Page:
The Justice Department is gearing up for an antitrust investigation of Alphabet Inc.’s Google, a move that could present a major new layer of regulatory scrutiny for the search giant, according to people familiar with the matter. The department’s antitrust division in recent weeks has been laying the groundwork for the probe, the people said…
The department is preparing to closely examine Google’s business practices related to its search and other businesses, the people said.
It couldn’t immediately be learned whether Google has been contacted by the department. Third-party critics of the search giant, however, already have been in contact with Justice Department officials, some of the people familiar with the matter said…
Alphabet, Google’s parent, typically is ranked among the world’s five largest firms by market capitalization. It has grown, thanks largely to its powerful position in online advertising, a lucrative market that threatens to eclipse other forms of advertising.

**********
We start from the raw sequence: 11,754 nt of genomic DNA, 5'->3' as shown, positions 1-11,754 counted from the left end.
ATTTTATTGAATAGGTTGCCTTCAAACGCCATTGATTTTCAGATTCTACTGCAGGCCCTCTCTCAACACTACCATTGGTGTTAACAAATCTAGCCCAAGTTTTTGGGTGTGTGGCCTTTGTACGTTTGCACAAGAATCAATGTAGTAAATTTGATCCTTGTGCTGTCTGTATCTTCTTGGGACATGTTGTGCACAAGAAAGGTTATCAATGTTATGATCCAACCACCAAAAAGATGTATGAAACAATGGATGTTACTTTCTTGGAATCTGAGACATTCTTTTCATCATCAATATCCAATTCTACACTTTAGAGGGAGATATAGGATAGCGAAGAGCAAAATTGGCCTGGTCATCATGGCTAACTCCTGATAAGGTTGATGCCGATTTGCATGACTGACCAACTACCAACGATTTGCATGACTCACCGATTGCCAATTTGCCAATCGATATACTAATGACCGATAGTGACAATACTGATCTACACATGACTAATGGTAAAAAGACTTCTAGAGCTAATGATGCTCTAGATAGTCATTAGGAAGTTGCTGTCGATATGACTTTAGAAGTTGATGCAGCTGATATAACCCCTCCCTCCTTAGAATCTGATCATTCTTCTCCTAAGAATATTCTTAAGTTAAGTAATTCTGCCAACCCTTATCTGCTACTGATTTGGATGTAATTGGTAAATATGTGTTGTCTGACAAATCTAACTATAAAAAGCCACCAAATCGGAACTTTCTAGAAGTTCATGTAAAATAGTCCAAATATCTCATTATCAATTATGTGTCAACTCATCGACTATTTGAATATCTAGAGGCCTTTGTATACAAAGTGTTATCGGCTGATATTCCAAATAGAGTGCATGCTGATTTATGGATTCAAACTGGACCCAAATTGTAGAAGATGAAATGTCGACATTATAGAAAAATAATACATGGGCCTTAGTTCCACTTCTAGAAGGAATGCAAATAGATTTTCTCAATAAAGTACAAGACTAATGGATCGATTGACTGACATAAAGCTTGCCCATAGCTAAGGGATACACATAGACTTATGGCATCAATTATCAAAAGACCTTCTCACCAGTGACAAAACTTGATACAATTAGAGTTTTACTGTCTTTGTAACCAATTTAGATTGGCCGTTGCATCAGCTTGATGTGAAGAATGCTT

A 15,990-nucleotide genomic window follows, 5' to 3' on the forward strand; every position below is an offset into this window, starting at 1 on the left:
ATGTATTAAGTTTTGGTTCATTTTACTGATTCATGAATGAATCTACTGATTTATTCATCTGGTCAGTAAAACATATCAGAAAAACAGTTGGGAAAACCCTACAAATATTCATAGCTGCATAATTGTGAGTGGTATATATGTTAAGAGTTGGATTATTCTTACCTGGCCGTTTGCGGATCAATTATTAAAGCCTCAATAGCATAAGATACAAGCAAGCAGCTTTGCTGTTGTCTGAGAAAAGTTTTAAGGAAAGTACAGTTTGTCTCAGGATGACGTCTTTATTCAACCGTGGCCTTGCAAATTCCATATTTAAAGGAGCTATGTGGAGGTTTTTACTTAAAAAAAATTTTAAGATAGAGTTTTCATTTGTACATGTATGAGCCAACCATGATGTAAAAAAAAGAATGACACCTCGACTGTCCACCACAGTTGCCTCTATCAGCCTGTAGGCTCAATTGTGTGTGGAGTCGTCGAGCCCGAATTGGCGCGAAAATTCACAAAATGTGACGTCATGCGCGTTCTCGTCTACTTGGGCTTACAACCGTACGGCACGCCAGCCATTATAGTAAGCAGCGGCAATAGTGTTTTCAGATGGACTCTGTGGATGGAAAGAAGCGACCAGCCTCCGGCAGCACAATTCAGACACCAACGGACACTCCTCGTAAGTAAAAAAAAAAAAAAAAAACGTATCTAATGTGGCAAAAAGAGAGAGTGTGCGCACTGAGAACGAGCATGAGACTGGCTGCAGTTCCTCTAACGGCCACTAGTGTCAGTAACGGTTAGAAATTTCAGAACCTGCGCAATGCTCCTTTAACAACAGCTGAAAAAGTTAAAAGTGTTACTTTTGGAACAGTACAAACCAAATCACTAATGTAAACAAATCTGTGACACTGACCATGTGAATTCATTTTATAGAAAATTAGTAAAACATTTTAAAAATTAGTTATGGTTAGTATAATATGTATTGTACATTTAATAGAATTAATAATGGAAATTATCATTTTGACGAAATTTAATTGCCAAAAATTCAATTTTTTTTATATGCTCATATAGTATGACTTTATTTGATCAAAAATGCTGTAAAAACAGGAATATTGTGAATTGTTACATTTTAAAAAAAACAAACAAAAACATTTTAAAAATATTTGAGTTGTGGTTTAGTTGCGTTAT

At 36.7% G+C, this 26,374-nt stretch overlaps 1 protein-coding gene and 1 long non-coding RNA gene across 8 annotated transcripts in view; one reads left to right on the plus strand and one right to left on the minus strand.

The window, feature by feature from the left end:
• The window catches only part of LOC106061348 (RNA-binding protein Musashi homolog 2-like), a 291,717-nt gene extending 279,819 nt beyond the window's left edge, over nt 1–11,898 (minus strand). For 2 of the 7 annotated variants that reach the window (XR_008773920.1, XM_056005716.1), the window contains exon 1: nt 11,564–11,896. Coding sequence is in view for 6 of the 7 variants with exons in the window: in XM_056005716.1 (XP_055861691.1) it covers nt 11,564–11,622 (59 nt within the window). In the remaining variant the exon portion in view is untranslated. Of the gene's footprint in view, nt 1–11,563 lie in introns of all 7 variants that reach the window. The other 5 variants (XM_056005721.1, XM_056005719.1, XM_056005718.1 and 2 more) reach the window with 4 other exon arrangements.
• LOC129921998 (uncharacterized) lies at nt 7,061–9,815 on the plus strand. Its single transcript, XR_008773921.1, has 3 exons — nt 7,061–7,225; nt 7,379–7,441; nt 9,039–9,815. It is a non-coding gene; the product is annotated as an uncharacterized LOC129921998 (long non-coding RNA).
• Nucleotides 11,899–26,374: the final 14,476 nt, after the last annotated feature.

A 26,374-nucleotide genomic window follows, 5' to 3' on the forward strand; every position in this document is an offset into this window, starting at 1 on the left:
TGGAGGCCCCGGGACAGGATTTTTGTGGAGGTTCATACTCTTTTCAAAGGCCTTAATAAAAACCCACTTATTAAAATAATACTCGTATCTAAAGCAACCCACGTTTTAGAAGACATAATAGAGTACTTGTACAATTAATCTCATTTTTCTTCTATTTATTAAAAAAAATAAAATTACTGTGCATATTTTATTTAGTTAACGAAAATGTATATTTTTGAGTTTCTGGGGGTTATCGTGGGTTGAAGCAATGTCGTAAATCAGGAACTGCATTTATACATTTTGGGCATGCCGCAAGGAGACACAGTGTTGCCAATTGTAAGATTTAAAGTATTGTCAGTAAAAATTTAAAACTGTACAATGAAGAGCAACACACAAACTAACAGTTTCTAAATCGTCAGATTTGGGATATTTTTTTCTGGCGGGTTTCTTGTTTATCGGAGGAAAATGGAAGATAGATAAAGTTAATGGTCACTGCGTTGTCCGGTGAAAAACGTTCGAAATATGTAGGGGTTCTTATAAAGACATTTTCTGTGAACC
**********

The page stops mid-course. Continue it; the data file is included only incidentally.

MacDailyNews Take: Finally.
Imagine if your livelihood depended on one company that had not only monopolized web search (and, thereby, basically controlled how new customers find you), but also controlled the bulk of online advertising dollars which funded your business and which they could pull, simply threaten to pull, or reduce rates at any time? Now also imagine if you believe this monopolist basically stole the product of another company that is the very subject of your business? How much would you criticize the monopolist thief’s business practices?
You might guess that it would be a tough road to walk. (We’re only imagining, of course!)
That would be a good example of why monopolies are bad for everyone.
The U.S. government has utterly failed to police Google. Because the people with the power to do so currently are corrupt. Follow the money. Hopefully, the European Union will help to correct the situation.
In the meantime, stop using Google search and Google products wherever possible. Monopolies are bad for everyone. — MacDailyNews, July 14, 2016
With this unprecedented power, platforms have the ability to redirect into their pockets the advertising dollars that once went to newspapers and magazines. No one company should have the power to pick and choose which content reaches consumers and which doesn’t. — MacDailyNews, November 9, 2017
If you haven’t already, give DuckDuckGo a try! https://duckduckgo.com